Today,
most of the info about a person’s relationships is digitized, and therefore mineable (Outlook, CRM, etc.) They usually sell to VP Marketing/Sales.

Hoffman:
LinkedIn vision: each individual has his own network. (less true in the old lifetime employment world.) He asks people when hiring them: what lieutenants will you bring with you?

Scott:
we’re being approached by people who want to tap into the energy of our network. MTV’s TRL program, various fan clubs, any company, have a pool of social capital.

Hoffman:
when you invite someone on Friendster, you’re inviting them usually for dating purposes. On LinkedIn, you’re inviting them to join a purely business network. The culture of the network is key.

Weinreich:
people know people, in many different contexts. That mapping exists once; you know someone 16 ways, but you only know them once. The quality of the networks varies based on how well the relationships are classified.

Pincus:
Tribe wants to connect people to the right small world. Each Tribe user has his personal CRM. The blogosphere is one big connected web. All the social networking sites are a dumbed-down version of what’s going on in the blog world.

Brydon:
From enterprise view, there’s not only one relationship. VisiblePath looks at different components of a relationship. They vary by application. One person is good and bad at different things. My relationship with that person is highly context specific.

Pincus:
In a year, all of us will have a reason to have a public name on the internet. I own my name on google; if you google me, I control what you see.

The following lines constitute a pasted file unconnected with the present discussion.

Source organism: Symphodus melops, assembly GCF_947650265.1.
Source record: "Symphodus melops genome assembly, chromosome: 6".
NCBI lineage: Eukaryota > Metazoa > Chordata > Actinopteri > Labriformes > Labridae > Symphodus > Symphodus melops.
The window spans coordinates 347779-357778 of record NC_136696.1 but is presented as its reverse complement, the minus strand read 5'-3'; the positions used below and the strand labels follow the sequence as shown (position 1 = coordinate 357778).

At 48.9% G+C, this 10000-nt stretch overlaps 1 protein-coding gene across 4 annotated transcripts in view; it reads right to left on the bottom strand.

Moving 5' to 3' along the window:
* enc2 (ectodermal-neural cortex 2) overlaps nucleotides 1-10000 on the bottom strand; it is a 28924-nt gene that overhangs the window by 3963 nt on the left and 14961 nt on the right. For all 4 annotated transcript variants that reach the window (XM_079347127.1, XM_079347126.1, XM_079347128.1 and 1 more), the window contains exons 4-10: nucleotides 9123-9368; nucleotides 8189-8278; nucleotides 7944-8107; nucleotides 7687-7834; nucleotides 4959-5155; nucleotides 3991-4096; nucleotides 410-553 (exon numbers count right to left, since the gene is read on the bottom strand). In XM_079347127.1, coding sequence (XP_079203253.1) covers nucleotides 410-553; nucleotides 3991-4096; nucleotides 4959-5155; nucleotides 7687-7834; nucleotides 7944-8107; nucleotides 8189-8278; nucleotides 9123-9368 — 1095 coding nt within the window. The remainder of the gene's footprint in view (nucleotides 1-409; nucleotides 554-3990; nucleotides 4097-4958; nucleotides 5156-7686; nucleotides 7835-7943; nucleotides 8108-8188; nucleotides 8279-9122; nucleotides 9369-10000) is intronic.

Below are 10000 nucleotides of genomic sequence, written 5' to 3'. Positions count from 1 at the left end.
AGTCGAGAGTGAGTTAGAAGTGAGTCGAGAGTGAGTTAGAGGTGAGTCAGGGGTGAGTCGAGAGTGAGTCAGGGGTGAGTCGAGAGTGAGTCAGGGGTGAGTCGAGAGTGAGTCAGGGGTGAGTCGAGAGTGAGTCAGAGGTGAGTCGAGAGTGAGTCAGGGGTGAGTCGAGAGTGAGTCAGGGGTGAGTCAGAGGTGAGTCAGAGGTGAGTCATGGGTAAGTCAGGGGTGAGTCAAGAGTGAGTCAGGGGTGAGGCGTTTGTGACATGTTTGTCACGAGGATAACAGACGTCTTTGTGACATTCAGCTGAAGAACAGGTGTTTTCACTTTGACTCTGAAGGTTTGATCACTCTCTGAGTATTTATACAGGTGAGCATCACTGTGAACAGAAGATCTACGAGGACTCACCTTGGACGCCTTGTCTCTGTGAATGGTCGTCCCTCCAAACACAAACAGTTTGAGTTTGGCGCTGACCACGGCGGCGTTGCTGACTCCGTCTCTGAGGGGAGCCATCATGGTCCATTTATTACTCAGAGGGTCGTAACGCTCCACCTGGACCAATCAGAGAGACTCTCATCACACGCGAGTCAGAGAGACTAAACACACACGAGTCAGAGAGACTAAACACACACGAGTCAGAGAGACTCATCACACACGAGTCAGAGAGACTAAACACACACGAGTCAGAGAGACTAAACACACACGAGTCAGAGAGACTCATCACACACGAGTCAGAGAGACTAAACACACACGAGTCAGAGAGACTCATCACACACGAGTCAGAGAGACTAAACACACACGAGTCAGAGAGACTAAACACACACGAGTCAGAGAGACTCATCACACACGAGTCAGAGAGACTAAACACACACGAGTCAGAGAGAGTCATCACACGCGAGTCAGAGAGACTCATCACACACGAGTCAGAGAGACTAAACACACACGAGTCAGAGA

Weinreich:
a high percentage of people on dating sites are on multiple sites. The rationale: you want to cover all your bases. You want to participate in different social networks because they offer different functionalities. In dating, you’re seeking one person (usually). In business, you’re seeking many people. You definitely want to move to larger networks. There accrues a real value to the largest player.

Pincus:
Compuserve didn’t give you a recognizable email address. AOL gave you a screen name which was much easier to put on your card, which made it much easier to email people. AOL was much more open.

Weinreich:
there used to be 10 instant messaging companies. Now Messenger, AOL, ICQ are the only ones that matter, because people don’t want to sign up for the others.

Scott:
the smaller and more focused networks are more valuable.

Greenhouse: what happens when Google, AOL, Microsoft get into this?

Scott:
we’ll all be different companies then. Ryze has been profitable for more than
a year. Founded 2001.

Greenhouse: What’s the business model today, and what will it be in the future?

Pincus:
Adrian is the only person here with revenues.

My last company was an enterprise software company, and it took us 2 years to get revenues. Tribe and LinkedIn have built big user bases with little money on marketing.